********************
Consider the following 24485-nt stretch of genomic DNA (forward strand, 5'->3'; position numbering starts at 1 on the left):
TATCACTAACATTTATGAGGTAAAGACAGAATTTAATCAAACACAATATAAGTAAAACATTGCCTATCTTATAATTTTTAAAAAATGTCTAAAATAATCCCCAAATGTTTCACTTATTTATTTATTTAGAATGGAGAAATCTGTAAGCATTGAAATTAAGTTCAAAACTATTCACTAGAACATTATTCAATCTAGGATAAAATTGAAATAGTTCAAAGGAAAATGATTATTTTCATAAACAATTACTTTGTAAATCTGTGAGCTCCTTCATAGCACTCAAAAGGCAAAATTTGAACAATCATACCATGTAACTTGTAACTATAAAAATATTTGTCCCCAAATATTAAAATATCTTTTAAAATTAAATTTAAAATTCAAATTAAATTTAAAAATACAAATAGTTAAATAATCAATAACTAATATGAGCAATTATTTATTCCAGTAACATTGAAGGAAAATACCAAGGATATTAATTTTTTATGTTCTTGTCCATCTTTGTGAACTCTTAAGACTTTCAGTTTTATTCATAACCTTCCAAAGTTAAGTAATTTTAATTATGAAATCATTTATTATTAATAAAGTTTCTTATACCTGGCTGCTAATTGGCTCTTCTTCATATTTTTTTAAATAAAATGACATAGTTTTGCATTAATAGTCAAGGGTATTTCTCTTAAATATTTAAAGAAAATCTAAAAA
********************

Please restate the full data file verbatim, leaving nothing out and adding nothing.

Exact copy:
Consider the following 24485-nt stretch of genomic DNA (forward strand, 5'->3'; position numbering starts at 1 on the left):
TATCACTAACATTTATGAGGTAAAGACAGAATTTAATCAAACACAATATAAGTAAAACATTGCCTATCTTATAATTTTTAAAAAATGTCTAAAATAATCCCCAAATGTTTCACTTATTTATTTATTTAGAATGGAGAAATCTGTAAGCATTGAAATTAAGTTCAAAACTATTCACTAGAACATTATTCAATCTAGGATAAAATTGAAATAGTTCAAAGGAAAATGATTATTTTCATAAACAATTACTTTGTAAATCTGTGAGCTCCTTCATAGCACTCAAAAGGCAAAATTTGAACAATCATACCATGTAACTTGTAACTATAAAAATATTTGTCCCCAAATATTAAAATATCTTTTAAAATTAAATTTAAAATTCAAATTAAATTTAAAAATACAAATAGTTAAATAATCAATAACTAATATGAGCAATTATTTATTCCAGTAACATTGAAGGAAAATACCAAGGATATTAATTTTTTATGTTCTTGTCCATCTTTGTGAACTCTTAAGACTTTCAGTTTTATTCATAACCTTCCAAAGTTAAGTAATTTTAATTATGAAATCATTTATTATTAATAAAGTTTCTTATACCTGGCTGCTAATTGGCTCTTCTTCATATTTTTTTAAATAAAATGACATAGTTTTGCATTAATAGTCAAGGGTATTTCTCTTAAATATTTAAAGAAAATCTAAAAA